Great algebra teachers – squaredTeachers who get feedback from and share strategies with their peers are more likely to continue to improve than those who work in isolation. Unfortunately, teachers work alone over 80 percent of the time, and do not reap the benefits of learning from their fellow instructors. Assistant Professor Laila Hasan is determined to change that. With the help of a $50,000 grant from Boeing, she is developing a program which will connect high school Algebra I teachers to each other online to share best practices and improve their teaching strategies. Algebra I was chosen because it has emerged as an academic gatekeeper. Students who fail to master the higher level abstract thinking skills required in Algebra I are far more likely to drop out, so it is imperative that their teachers are able to help them achieve mastery.
The program will launch this fall with 12 math teachers from four members of the USC Family of Schools: Manual Arts High School, Foshay Learning Center K-12, the Los Angeles Performing Arts Magnet and 32nd Street (K-12). They were issued webcams and earphones that work with the laptops they already use, as well as video cameras which they can use to film themselves and their students in class.
The teachers will access a custom learning portal after school hours from home. “When adult learners get to select their environment, they’re more productive,” said Hasan. “Teachers will be more inclined to participate when they’re more comfortable and if sessions take place at a more convenient time of the day. We want to remove obstacles, and create a safe place where teachers can be critiqued and learn how to critique others.”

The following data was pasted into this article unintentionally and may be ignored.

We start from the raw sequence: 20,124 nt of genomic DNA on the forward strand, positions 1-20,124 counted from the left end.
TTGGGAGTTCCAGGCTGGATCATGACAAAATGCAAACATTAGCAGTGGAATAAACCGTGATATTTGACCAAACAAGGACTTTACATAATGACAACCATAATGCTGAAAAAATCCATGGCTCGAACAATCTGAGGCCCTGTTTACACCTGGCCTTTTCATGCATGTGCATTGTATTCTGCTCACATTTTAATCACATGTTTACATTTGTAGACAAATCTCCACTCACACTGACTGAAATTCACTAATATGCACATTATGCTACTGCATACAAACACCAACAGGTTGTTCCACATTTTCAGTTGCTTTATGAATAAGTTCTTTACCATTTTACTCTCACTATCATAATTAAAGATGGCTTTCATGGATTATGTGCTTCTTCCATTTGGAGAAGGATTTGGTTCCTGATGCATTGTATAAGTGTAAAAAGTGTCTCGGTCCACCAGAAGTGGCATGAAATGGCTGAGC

The group will meet online with a Rossier professor to share strategies and videos of their in-class lessons and to discuss student work. They will convene both as a large group and as smaller groups in virtual “rooms” that the professor can monitor. They will also meet weekly to discuss ways to improve the program. When needed, USC student workers will help with filming and uploading videos.
This revolutionary type of hybrid learning environment has been used successfully in the MAT@USC program, but it is seldom used in schools with low-income students who are not technologically savvy. All of the participating schools face overcrowding, high teacher turnover, and a high percentage of novice teachers as well as teachers who are teaching in areas outside of their credentialed area of expertise. “These schools are very typical of urban schools,” said Hasan. “The advantage we have is that we already have a relationship with these schools. This grant will allow us to do more.”
An extra benefit of the program is that pre-service MAT teachers will also be able to participate in the online sessions. They will be able to observe class lessons, participate in discussions, and observe how experienced teachers evaluate their own practices. “They usually don’t have access to this,” said Hasan.
Hasan has long had a passion for STEM instruction. She taught middle school math for 15 years, and has also taught at the high school and elementary levels. She believes that this program could be perfect for middle school teachers, and hopes that once the program matures, it will be expanded to include more teachers and schools.
— Kathy Hernandez